Term life is cheap because it’s temporary and has no cash value — in most cases, your family won’t receive a payout. Whole life premiums are much higher because the coverage lasts for a lifetime, and there’s a guaranteed rate of investment return on the cash value.

Below is a price comparison between term life vs. whole insurance. We used 20-year and 30-year term life policies because there’s no apples-to-apples comparison possible for the length of term life to whole life.

30-year-old male
30-year-old female
40-year-old male
40-year-old female
50-year-old male
50-year-old female

Male, age 30 (annual rate)

Policy amount Whole life 30-year term life 20-year term life
$250,000 $2,385 $240 $156
$500,000 $4,675 $403 $242
$1,000,000 $9,217 $720 $415

Female, age 30 (annual rate)

Policy amount Whole life 30-year term life 20-year term life
$250,000 $2,114 $206 $141
$500,000 $4,142 $335 $208
$1,000,000 $8,150 $585 $347

Male, age 40 (annual rate)

Policy amount Whole life 30-year term life 20-year term life
$250,000 $3,508 $384 $210
$500,000 $6,910 $687 $348
$1,000,000 $13,700 $1,281 $631

Female, age 40 (annual rate)

Policy amount Whole life 30-year term life 20-year term life
$250,000 $3,008 $314 $185
$500,000 $5,897 $553 $306
$1,000,000 $11,677 $1,026 $534

Male, age 50 (annual rate)

Policy amount Whole life 30-year term life 20-year term life
$250,000 $5,436 $913 $491
$500,000 $10,802 $1,725 $898
$1,000,000 $21,483 $3,301 $1,692

Female, age 50 (annual rate)

Policy amount Whole life 30-year term life 20-year term life
$250,000 $4,569 $689 $375
$500,000 $9,003 $1,284 $669
$1,000,000 $17,760 $2,349 $1,233

Methodology: We averaged the three lowest quotes available in each category for healthy men and women. Source: Quotacy.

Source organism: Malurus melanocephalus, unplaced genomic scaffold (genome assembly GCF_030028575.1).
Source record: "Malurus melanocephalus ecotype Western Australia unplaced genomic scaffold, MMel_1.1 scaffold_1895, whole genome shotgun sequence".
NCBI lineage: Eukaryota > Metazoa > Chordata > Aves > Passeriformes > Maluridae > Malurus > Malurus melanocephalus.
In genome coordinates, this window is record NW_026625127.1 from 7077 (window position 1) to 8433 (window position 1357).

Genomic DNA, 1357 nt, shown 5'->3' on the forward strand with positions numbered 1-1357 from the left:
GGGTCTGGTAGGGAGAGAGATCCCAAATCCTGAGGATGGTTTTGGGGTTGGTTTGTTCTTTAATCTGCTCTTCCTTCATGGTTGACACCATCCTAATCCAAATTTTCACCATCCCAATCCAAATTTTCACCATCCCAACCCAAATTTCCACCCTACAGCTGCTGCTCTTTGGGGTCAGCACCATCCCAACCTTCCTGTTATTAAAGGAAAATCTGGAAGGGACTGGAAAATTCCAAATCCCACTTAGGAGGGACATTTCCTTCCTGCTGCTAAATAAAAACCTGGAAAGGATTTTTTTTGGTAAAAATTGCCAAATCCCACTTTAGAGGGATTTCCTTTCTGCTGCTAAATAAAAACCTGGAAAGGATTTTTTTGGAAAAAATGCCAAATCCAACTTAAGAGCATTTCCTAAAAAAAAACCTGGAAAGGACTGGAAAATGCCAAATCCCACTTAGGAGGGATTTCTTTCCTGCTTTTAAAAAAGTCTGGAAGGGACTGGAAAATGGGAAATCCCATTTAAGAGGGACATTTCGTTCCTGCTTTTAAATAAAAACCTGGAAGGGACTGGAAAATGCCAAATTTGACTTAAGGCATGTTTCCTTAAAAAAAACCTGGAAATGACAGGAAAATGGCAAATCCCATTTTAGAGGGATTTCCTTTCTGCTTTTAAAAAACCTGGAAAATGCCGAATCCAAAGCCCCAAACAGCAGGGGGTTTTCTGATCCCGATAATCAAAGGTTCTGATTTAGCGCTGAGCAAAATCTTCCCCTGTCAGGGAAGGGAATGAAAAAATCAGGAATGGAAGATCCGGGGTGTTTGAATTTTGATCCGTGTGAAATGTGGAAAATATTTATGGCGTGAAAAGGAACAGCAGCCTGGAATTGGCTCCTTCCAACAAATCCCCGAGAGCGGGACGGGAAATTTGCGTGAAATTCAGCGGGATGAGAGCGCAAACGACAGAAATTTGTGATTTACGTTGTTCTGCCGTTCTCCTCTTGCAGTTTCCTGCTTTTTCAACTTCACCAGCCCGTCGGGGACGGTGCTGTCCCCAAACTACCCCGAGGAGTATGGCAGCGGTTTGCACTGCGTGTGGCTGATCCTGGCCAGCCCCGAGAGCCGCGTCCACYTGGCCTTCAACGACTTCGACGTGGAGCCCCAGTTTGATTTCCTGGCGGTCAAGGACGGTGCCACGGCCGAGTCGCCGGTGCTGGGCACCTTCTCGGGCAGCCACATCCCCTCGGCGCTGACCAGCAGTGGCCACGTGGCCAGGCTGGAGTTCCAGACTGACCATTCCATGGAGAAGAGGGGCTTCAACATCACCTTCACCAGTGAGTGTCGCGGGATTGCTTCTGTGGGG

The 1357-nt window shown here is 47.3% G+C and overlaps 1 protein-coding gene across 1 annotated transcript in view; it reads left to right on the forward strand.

[Back to top]

Choosing between term and whole life insurance

Term life is sufficient for most families who need life insurance, but whole life and other forms of permanent coverage can be useful in certain situations.

Term life is a good choice if:

  • You need life insurance only to cover a certain period, such as the years you’re raising children or paying off your mortgage.
  • You want the most affordable coverage.
  • You think you might want permanent life insurance, but can’t afford it. Most term life policies are convertible to permanent coverage. The deadline for conversion varies by policy.

Whole life, or another type of permanent insurance, is worth considering if you need coverage for the rest of your life, for example:

  • You want to provide money for your heirs to pay estate taxes. In 2016, estates worth more than $5.45 million per individual and $10.9 million per couple are subject to federal estate taxes. Without a life insurance payout, your heirs might be forced to sell off parts of the estate, such as heirlooms or property, to pay the tax bill.
  • You have a lifelong dependent, such as a child with special needs. Life insurance can fund a special needs trust to provide care for your child after you’re gone. Consult with an attorney and financial advisor if you want to set up a trust.
  • You want to spend your retirement savings and still leave a legacy or money for final expenses, such as funeral costs. With a whole life policy, your beneficiaries are guaranteed a payout.
  • You want to equalize inheritances. If you plan to leave a business or other property to one child, you could use whole life insurance to compensate your other children.

It pays to shop around before buying any type of life insurance. NerdWallet’s life insurance comparison tool can help you find the right amount of term life coverage and compare prices. If you’re considering whole life insurance, it’s smart to work with a financial advisor.

[Back to top]

This post was updated. It was originally published on January 7, 2014.

Barbara Marquand is a staff writer at NerdWallet, a personal finance website. Email: bmarquand@nerdwallet.com. Twitter: @barbaramarquand.